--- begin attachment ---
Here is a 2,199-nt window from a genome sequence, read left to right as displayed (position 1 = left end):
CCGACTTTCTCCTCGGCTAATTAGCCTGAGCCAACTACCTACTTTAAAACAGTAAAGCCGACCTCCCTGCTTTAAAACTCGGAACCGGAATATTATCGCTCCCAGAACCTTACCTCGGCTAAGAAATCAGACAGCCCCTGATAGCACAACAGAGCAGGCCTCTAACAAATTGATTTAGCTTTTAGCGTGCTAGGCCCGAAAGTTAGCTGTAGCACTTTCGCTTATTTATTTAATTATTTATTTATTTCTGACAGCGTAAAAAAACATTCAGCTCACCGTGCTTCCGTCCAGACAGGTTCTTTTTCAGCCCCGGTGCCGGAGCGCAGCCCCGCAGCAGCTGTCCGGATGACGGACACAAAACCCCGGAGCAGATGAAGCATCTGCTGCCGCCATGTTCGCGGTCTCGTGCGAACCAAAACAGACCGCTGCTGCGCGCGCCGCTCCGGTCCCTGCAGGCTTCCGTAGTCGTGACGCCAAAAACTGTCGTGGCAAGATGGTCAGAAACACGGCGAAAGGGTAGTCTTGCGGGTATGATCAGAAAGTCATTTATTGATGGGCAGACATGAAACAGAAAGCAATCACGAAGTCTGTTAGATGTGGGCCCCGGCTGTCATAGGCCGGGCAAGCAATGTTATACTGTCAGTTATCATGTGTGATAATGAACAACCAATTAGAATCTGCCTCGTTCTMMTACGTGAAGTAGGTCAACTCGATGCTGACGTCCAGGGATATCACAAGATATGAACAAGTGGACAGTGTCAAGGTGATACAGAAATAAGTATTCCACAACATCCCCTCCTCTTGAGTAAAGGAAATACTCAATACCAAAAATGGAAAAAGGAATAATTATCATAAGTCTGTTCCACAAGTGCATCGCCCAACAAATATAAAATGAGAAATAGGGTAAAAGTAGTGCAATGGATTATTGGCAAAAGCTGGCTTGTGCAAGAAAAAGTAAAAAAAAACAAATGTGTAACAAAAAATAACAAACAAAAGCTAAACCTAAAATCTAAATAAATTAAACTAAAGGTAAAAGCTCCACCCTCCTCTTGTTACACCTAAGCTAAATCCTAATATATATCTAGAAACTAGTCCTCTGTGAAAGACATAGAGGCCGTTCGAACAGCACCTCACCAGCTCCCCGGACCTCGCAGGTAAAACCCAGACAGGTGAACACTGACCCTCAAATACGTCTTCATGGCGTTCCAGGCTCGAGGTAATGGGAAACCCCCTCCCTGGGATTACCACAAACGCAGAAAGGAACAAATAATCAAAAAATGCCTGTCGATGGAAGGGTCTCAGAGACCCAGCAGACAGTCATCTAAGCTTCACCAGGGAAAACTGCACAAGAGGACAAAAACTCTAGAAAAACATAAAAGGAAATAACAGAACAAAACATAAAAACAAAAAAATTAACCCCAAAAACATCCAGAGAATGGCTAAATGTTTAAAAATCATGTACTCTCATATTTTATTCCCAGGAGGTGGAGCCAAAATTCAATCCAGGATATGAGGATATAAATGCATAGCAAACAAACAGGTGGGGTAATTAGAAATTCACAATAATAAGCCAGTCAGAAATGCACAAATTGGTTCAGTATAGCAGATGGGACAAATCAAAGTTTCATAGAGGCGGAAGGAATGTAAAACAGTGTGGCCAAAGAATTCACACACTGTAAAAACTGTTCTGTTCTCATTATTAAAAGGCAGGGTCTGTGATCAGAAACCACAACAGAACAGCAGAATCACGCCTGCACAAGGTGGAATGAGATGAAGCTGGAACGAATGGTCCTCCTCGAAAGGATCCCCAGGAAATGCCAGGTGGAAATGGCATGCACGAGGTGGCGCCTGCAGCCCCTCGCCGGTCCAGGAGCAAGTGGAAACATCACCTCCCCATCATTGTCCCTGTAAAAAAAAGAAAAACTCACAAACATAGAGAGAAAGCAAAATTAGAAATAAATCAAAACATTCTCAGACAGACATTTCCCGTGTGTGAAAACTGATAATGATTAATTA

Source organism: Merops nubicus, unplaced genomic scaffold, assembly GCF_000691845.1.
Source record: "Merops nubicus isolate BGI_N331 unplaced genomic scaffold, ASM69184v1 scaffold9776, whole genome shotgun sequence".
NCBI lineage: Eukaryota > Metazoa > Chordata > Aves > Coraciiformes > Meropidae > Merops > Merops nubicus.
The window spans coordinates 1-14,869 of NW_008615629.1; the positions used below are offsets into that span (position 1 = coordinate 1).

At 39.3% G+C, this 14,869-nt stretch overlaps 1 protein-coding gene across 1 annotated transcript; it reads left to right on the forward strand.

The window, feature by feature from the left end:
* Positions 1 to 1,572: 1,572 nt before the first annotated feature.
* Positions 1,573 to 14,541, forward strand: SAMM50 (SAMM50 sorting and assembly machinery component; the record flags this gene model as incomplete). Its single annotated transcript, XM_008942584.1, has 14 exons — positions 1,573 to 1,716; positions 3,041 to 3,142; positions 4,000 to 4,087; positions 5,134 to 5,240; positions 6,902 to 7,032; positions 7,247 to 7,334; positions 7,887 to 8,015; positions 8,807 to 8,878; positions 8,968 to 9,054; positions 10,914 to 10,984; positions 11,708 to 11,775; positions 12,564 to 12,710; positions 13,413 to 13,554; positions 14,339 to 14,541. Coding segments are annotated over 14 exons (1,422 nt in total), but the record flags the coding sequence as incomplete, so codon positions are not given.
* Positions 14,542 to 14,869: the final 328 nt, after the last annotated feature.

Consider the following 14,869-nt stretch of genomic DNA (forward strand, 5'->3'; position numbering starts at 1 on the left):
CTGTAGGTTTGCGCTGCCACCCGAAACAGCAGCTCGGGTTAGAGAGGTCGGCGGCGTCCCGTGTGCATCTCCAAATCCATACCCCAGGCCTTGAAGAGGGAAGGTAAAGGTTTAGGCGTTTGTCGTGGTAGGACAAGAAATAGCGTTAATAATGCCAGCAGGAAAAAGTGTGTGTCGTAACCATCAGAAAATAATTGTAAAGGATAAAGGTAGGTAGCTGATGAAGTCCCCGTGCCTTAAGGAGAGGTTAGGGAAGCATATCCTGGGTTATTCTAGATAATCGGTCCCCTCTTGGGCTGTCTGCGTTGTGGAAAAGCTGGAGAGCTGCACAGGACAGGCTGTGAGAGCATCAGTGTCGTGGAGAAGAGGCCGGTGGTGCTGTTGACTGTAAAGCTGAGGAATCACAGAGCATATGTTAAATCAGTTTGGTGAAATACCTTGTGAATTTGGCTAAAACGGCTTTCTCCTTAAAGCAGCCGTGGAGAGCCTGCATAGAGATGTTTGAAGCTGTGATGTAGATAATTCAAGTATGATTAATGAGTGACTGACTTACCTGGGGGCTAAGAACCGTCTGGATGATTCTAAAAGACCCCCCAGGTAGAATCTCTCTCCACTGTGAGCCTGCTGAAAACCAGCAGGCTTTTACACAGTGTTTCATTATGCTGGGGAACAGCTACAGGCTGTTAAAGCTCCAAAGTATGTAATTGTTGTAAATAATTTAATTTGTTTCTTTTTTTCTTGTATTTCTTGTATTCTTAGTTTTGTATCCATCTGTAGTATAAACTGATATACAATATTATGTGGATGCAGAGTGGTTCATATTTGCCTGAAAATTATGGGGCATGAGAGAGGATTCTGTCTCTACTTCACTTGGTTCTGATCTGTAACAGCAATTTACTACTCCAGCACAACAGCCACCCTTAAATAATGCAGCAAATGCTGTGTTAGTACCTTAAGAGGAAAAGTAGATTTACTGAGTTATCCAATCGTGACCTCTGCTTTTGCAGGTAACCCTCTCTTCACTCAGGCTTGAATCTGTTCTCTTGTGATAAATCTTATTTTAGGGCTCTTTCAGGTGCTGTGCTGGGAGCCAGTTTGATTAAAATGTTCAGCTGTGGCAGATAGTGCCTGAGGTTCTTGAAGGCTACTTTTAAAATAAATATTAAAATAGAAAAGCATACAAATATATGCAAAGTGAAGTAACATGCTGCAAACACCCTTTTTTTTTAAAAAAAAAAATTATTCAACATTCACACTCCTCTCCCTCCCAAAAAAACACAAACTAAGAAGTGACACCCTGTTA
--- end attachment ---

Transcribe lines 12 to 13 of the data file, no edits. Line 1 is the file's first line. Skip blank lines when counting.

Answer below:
Consider the following 14,869-nt stretch of genomic DNA (forward strand, 5'->3'; position numbering starts at 1 on the left):
CTGTAGGTTTGCGCTGCCACCCGAAACAGCAGCTCGGGTTAGAGAGGTCGGCGGCGTCCCGTGTGCATCTCCAAATCCATACCCCAGGCCTTGAAGAGGGAAGGTAAAGGTTTAGGCGTTTGTCGTGGTAGGACAAGAAATAGCGTTAATAATGCCAGCAGGAAAAAGTGTGTGTCGTAACCATCAGAAAATAATTGTAAAGGATAAAGGTAGGTAGCTGATGAAGTCCCCGTGCCTTAAGGAGAGGTTAGGGAAGCATATCCTGGGTTATTCTAGATAATCGGTCCCCTCTTGGGCTGTCTGCGTTGTGGAAAAGCTGGAGAGCTGCACAGGACAGGCTGTGAGAGCATCAGTGTCGTGGAGAAGAGGCCGGTGGTGCTGTTGACTGTAAAGCTGAGGAATCACAGAGCATATGTTAAATCAGTTTGGTGAAATACCTTGTGAATTTGGCTAAAACGGCTTTCTCCTTAAAGCAGCCGTGGAGAGCCTGCATAGAGATGTTTGAAGCTGTGATGTAGATAATTCAAGTATGATTAATGAGTGACTGACTTACCTGGGGGCTAAGAACCGTCTGGATGATTCTAAAAGACCCCCCAGGTAGAATCTCTCTCCACTGTGAGCCTGCTGAAAACCAGCAGGCTTTTACACAGTGTTTCATTATGCTGGGGAACAGCTACAGGCTGTTAAAGCTCCAAAGTATGTAATTGTTGTAAATAATTTAATTTGTTTCTTTTTTTCTTGTATTTCTTGTATTCTTAGTTTTGTATCCATCTGTAGTATAAACTGATATACAATATTATGTGGATGCAGAGTGGTTCATATTTGCCTGAAAATTATGGGGCATGAGAGAGGATTCTGTCTCTACTTCACTTGGTTCTGATCTGTAACAGCAATTTACTACTCCAGCACAACAGCCACCCTTAAATAATGCAGCAAATGCTGTGTTAGTACCTTAAGAGGAAAAGTAGATTTACTGAGTTATCCAATCGTGACCTCTGCTTTTGCAGGTAACCCTCTCTTCACTCAGGCTTGAATCTGTTCTCTTGTGATAAATCTTATTTTAGGGCTCTTTCAGGTGCTGTGCTGGGAGCCAGTTTGATTAAAATGTTCAGCTGTGGCAGATAGTGCCTGAGGTTCTTGAAGGCTACTTTTAAAATAAATATTAAAATAGAAAAGCATACAAATATATGCAAAGTGAAGTAACATGCTGCAAACACCCTTTTTTTTTAAAAAAAAAAATTATTCAACATTCACACTCCTCTCCCTCCCAAAAAAACACAAACTAAGAAGTGACACCCTGTTA